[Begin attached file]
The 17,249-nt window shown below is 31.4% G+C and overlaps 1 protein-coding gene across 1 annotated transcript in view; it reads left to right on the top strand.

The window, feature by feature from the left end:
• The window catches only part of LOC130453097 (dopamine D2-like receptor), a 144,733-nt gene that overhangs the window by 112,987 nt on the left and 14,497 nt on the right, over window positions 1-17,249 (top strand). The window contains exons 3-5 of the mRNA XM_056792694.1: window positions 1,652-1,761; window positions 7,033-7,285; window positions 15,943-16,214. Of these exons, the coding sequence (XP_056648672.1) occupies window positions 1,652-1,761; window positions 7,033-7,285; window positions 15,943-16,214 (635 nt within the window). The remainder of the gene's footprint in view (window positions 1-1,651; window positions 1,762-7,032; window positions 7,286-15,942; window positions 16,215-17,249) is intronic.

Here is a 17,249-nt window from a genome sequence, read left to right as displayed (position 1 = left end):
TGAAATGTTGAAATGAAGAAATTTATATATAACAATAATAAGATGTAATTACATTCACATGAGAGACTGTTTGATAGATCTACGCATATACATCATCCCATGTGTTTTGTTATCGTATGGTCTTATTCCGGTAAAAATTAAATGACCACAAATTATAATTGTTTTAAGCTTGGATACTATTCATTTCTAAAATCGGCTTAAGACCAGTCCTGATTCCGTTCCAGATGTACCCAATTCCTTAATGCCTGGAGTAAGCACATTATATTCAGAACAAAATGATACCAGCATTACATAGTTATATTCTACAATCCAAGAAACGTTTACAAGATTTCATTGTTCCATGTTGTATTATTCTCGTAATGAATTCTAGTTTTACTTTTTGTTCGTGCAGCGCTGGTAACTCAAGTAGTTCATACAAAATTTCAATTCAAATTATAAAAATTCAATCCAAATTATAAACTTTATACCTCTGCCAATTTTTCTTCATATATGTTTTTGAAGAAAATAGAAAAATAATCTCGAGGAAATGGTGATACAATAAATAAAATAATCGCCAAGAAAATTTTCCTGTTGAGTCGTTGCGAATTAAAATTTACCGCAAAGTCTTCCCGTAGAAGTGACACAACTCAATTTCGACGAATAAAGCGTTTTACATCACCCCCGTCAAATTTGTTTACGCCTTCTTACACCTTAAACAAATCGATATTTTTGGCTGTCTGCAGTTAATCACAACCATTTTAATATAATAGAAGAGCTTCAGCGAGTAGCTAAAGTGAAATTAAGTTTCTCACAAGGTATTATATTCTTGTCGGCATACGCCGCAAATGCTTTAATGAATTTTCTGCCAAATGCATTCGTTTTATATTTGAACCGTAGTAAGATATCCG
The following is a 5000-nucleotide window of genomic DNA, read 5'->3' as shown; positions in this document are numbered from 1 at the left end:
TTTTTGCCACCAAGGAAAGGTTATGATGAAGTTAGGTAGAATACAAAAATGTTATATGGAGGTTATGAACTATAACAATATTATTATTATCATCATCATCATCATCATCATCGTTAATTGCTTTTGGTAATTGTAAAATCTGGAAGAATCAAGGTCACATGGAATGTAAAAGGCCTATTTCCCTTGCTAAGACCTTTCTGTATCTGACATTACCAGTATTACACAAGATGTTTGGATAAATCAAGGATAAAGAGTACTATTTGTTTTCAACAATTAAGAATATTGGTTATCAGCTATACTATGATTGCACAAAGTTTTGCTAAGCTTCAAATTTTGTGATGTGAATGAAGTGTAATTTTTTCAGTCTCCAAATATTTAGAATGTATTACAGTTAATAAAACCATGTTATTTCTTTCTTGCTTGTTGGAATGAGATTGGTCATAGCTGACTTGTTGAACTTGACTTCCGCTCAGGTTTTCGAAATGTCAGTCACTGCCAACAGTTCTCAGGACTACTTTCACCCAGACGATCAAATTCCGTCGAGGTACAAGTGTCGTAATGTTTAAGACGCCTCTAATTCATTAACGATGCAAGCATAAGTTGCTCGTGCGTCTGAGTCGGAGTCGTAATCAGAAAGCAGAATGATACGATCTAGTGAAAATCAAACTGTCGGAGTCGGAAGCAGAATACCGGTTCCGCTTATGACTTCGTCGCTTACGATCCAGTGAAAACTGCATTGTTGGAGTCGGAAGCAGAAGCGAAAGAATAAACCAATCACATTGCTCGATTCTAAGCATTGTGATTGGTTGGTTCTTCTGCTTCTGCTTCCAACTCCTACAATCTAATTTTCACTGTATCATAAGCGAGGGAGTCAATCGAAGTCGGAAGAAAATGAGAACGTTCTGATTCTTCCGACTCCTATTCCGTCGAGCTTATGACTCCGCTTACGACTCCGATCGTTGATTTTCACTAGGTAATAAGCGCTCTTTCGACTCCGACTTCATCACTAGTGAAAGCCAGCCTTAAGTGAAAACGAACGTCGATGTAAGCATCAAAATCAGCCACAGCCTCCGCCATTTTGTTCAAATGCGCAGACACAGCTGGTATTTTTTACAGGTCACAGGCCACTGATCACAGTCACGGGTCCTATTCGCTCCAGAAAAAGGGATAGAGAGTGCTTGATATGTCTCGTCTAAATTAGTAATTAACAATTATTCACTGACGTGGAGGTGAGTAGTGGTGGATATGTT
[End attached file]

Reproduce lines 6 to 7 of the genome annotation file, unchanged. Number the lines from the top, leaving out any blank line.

The following is a 5000-nucleotide window of genomic DNA, read 5'->3' as shown; positions in this document are numbered from 1 at the left end:
TTTTTGCCACCAAGGAAAGGTTATGATGAAGTTAGGTAGAATACAAAAATGTTATATGGAGGTTATGAACTATAACAATATTATTATTATCATCATCATCATCATCATCATCGTTAATTGCTTTTGGTAATTGTAAAATCTGGAAGAATCAAGGTCACATGGAATGTAAAAGGCCTATTTCCCTTGCTAAGACCTTTCTGTATCTGACATTACCAGTATTACACAAGATGTTTGGATAAATCAAGGATAAAGAGTACTATTTGTTTTCAACAATTAAGAATATTGGTTATCAGCTATACTATGATTGCACAAAGTTTTGCTAAGCTTCAAATTTTGTGATGTGAATGAAGTGTAATTTTTTCAGTCTCCAAATATTTAGAATGTATTACAGTTAATAAAACCATGTTATTTCTTTCTTGCTTGTTGGAATGAGATTGGTCATAGCTGACTTGTTGAACTTGACTTCCGCTCAGGTTTTCGAAATGTCAGTCACTGCCAACAGTTCTCAGGACTACTTTCACCCAGACGATCAAATTCCGTCGAGGTACAAGTGTCGTAATGTTTAAGACGCCTCTAATTCATTAACGATGCAAGCATAAGTTGCTCGTGCGTCTGAGTCGGAGTCGTAATCAGAAAGCAGAATGATACGATCTAGTGAAAATCAAACTGTCGGAGTCGGAAGCAGAATACCGGTTCCGCTTATGACTTCGTCGCTTACGATCCAGTGAAAACTGCATTGTTGGAGTCGGAAGCAGAAGCGAAAGAATAAACCAATCACATTGCTCGATTCTAAGCATTGTGATTGGTTGGTTCTTCTGCTTCTGCTTCCAACTCCTACAATCTAATTTTCACTGTATCATAAGCGAGGGAGTCAATCGAAGTCGGAAGAAAATGAGAACGTTCTGATTCTTCCGACTCCTATTCCGTCGAGCTTATGACTCCGCTTACGACTCCGATCGTTGATTTTCACTAGGTAATAAGCGCTCTTTCGACTCCGACTTCATCACTAGTGAAAGCCAGCCTTAAGTGAAAACGAACGTCGATGTAAGCATCAAAATCAGCCACAGCCTCCGCCATTTTGTTCAAATGCGCAGACACAGCTGGTATTTTTTACAGGTCACAGGCCACTGATCACAGTCACGGGTCCTATTCGCTCCAGAAAAAGGGATAGAGAGTGCTTGATATGTCTCGTCTAAATTAGTAATTAACAATTATTCACTGACGTGGAGGTGAGTAGTGGTGGATATGTT